In Hebron, Tlaib and Omar would have seen Israel’s apartheid city

Had Reps. Rashida Tlaib and Ilhan Omar been allowed to visit Hebron, they would have seen Israel’s official policy of discrimination and segregation for the city’s 215,000 Palestinian residents.

By Avner Gvaryahu

Israeli soldiers arrest a Palestinian man during a raid on the West Bank city of Hebron, September 20, 2017. (Wisam Hashlamoun/Flash90)
Israeli soldiers arrest a Palestinian man during a raid on the West Bank city of Hebron, September 20, 2017. (Wisam Hashlamoun/Flash90)

Outside the Tomb of the Patriarchs in Hebron lies a beautiful leafy garden. In it stands a large stone with the names of the donors – Chicago Friends of Hebron. Even if U.S. Congresswomen Ilhan Omar and Rashida Tlaib had not been barred from visiting the occupied territories earlier this month, Breaking the Silence, an Israeli organization comprised of former IDF soldiers working to expose the realities of military occupation, would not have been able to take them there. Since Omar and Tlaib are both Muslim, they not only would have been unwelcome — Israeli Border Police soldiers stationed around the park would have stopped them from entering.

Discrimination and segregation are unpalatable wherever they exist, but in Hebron’s city center, they have been the official policy for the 215,000 Palestinian residents – especially since the Tomb of the Patriarchs massacre in 1994, in which a Jewish nationalist fanatic shot dead 29 Palestinians while praying at the holy site.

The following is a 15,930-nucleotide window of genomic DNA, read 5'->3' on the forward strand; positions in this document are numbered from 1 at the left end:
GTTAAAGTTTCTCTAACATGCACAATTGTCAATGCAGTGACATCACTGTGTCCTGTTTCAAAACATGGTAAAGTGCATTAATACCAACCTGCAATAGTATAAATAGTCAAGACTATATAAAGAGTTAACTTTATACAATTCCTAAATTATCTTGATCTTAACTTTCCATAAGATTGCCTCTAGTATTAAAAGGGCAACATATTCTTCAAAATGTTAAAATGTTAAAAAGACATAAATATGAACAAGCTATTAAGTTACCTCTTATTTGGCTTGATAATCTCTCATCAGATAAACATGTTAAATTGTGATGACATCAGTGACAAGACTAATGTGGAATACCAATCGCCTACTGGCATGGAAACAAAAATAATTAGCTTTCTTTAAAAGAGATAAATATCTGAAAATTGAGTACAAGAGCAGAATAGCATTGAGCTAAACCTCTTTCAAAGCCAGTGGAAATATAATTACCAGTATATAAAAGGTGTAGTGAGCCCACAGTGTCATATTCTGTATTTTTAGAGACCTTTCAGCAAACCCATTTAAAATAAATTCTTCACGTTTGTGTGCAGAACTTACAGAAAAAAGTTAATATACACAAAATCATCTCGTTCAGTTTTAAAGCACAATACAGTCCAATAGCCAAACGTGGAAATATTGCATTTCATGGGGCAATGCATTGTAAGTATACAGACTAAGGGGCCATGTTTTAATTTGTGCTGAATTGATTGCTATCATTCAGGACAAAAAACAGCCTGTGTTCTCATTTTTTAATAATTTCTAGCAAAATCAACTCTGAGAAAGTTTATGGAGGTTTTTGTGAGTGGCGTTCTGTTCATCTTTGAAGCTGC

The Likud party and its coalition partners seek to create a permanent reality based on unequal legal systems for Jewish Israelis and Palestinians. This is undeniably what is known historically as apartheid.

In Hebron, the arguments over semantics all fall silent when faced with the deserted Shuhada Street, once the beating heart of one of the largest cities in the West Bank. Palestinian residents are banned from entering the area to make way for a handful of extremist settlers, accompanied by hundreds of soldiers whose sole mission is to protect the settlers and bolster their presence.

When confronted with the desolate streets and empty houses, the truth rings clear: the claims about “security necessities” and a “divinely-promised land” sound especially hollow against the backdrop of Hebron’s stark reality. In the past, this was done underneath the table, shrouded in a cloud of mystery and blurred by denial and excuses. Today, the Israeli government and its authorities take pride in these actions.

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The ever-ending cycle of violence and its heartbreaking results could be the catalyst for change. Sadly, that is not the case.

This is evident in a recent letter penned by 21 right-wing Knesset members to their congressional allies in the U.S., thanking them for their “continued support,” while at the same time warning them against making the mistake of using the term “two-state solution.”